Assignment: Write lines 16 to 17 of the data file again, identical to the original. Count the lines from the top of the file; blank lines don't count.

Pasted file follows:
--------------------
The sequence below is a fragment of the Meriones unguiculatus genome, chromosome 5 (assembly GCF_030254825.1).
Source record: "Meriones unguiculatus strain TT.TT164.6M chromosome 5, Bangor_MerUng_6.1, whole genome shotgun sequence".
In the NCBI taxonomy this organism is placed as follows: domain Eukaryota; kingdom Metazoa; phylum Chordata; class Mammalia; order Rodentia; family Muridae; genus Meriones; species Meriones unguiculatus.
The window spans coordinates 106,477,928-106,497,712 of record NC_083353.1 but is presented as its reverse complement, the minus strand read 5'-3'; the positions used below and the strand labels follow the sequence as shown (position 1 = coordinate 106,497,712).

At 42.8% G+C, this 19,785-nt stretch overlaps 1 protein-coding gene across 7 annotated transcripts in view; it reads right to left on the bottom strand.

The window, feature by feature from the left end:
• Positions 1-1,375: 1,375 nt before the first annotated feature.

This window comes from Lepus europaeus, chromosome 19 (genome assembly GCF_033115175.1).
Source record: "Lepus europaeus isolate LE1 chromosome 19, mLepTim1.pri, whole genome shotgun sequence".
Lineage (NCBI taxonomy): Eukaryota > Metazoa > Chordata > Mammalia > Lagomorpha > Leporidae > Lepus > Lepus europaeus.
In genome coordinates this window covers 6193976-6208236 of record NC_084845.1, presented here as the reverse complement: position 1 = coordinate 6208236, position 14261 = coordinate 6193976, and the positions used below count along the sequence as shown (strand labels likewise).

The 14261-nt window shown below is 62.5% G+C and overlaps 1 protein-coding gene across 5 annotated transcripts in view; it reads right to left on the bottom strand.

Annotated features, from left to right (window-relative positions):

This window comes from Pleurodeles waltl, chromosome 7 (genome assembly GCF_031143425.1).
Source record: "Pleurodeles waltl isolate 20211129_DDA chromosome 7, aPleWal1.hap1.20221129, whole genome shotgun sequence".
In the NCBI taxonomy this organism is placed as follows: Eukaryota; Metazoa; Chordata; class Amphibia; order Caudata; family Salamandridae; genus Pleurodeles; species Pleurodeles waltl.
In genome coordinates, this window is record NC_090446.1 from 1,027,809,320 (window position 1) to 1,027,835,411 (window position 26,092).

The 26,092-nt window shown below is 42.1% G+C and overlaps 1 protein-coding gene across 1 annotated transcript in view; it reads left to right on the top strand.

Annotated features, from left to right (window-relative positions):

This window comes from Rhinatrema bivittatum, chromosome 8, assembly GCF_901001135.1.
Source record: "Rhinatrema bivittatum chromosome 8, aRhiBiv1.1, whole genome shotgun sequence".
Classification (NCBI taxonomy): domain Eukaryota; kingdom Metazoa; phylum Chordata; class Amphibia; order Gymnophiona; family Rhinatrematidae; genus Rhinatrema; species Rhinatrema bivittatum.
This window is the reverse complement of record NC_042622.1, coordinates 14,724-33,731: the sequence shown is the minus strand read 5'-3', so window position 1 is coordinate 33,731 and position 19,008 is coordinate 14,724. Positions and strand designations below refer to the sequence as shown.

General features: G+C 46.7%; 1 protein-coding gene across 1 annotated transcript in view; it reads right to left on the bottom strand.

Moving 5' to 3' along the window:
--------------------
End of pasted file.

In the NCBI taxonomy this organism is placed as follows: Eukaryota; Metazoa; Chordata; class Amphibia; order Caudata; family Salamandridae; genus Pleurodeles; species Pleurodeles waltl.
In genome coordinates, this window is record NC_090446.1 from 1,027,809,320 (window position 1) to 1,027,835,411 (window position 26,092).